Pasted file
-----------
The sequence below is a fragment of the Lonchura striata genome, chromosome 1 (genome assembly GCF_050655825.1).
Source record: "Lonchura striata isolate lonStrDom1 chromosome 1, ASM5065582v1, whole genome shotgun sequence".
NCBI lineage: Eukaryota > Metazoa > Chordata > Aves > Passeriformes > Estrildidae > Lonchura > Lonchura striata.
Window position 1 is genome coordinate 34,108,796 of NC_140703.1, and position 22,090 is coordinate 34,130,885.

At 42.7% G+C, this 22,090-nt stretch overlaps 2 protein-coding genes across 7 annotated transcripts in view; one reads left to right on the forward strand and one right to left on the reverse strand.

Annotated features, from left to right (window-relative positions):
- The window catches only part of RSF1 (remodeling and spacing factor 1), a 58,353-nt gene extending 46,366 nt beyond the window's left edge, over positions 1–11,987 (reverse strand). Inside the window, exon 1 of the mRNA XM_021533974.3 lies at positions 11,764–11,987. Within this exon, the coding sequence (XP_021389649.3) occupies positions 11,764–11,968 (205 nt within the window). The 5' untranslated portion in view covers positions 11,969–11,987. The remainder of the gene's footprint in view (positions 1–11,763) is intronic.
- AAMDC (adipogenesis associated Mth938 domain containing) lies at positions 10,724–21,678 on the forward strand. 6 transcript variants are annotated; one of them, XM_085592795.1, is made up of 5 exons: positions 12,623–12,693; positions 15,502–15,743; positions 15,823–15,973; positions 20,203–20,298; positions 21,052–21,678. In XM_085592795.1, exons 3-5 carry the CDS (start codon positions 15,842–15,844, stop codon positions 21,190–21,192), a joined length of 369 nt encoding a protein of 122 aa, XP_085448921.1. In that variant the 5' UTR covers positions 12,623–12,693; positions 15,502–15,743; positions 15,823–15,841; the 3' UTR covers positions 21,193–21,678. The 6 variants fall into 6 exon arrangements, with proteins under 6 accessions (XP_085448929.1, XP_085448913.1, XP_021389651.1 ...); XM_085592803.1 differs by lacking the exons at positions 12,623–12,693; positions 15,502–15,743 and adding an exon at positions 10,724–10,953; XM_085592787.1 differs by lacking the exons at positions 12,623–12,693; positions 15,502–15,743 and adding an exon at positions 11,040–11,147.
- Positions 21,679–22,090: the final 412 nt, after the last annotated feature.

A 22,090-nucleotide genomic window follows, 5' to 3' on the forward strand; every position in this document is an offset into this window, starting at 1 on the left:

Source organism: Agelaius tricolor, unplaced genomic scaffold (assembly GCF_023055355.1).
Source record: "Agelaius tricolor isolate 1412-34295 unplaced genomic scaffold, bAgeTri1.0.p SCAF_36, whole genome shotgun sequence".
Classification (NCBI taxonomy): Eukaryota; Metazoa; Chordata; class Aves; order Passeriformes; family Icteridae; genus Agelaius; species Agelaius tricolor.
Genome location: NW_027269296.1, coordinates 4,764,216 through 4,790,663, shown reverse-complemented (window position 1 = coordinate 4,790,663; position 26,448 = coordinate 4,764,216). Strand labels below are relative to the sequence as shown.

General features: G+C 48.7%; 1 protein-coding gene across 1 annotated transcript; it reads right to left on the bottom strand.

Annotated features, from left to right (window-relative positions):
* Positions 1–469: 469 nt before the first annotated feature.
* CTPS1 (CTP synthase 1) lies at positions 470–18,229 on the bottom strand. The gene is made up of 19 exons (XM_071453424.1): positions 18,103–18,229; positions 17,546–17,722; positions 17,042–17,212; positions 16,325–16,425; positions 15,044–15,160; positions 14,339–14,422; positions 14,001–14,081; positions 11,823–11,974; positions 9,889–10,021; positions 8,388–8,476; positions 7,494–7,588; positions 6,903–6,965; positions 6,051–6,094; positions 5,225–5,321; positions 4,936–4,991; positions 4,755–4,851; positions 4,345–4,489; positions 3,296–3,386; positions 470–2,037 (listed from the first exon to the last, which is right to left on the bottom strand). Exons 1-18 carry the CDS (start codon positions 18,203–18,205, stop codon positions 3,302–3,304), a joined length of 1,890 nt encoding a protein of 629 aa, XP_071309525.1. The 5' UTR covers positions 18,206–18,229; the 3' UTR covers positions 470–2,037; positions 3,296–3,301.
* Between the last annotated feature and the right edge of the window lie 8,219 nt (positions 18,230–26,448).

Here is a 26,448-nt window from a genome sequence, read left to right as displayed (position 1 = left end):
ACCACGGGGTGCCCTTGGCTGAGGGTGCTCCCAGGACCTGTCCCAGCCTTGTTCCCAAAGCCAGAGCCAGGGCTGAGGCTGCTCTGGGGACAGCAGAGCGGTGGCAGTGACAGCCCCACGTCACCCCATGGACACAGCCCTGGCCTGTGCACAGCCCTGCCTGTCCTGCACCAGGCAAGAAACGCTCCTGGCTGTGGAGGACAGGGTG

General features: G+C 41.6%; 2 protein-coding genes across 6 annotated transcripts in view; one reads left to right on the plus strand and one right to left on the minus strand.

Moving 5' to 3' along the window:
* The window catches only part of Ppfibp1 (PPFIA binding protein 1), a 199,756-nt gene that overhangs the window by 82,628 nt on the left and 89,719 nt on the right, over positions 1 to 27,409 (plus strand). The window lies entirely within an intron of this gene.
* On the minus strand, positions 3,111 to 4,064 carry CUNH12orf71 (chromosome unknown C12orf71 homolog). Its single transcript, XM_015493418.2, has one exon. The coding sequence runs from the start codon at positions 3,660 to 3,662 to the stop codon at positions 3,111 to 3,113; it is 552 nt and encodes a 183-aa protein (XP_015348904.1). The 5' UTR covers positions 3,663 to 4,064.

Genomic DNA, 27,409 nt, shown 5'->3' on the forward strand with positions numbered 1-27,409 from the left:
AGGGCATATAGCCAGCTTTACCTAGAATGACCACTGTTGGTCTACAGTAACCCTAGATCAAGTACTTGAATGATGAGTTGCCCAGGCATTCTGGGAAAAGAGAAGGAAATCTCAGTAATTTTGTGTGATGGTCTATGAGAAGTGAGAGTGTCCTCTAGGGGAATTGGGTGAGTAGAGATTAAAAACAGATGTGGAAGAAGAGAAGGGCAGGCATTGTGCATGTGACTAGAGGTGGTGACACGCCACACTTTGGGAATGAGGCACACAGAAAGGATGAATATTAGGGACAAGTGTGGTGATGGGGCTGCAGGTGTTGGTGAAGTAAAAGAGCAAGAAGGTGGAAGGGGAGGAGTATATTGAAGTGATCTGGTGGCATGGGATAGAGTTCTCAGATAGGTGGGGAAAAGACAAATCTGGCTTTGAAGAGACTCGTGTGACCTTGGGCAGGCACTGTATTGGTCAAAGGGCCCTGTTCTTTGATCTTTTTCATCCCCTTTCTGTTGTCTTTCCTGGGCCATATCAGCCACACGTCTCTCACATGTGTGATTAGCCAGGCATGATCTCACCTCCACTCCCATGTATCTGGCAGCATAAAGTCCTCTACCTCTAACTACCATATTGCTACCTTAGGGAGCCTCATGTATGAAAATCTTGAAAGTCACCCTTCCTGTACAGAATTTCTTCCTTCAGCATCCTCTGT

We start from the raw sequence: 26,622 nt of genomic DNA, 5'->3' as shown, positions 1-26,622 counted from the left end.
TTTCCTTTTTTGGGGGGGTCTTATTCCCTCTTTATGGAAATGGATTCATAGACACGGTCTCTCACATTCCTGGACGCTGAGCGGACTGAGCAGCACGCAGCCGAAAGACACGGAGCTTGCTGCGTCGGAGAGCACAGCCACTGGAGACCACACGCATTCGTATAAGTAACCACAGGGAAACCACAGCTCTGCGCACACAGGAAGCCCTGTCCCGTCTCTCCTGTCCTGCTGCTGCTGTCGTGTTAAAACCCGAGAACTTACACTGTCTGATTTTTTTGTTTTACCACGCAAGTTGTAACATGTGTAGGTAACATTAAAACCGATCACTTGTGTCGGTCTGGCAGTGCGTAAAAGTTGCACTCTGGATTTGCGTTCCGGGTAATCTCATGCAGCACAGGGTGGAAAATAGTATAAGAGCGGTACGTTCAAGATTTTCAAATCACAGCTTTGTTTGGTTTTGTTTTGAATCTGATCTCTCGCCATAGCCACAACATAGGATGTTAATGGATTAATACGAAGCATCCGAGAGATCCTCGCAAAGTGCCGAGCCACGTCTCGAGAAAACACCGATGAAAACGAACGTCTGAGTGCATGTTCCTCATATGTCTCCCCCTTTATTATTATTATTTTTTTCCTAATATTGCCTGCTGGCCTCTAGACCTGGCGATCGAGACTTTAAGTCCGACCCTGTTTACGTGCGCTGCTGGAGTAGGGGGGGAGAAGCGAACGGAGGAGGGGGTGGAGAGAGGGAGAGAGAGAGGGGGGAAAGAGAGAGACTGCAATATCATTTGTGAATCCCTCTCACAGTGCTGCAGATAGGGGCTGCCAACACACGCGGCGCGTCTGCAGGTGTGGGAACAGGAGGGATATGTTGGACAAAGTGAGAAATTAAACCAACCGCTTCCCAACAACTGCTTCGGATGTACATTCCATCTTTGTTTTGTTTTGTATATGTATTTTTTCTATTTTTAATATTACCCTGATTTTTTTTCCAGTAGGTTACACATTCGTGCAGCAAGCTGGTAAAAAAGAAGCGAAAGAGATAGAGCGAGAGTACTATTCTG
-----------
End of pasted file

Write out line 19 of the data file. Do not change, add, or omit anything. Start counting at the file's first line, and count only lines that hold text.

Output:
* Between the last annotated feature and the right edge of the window lie 8,219 nt (positions 18,230–26,448).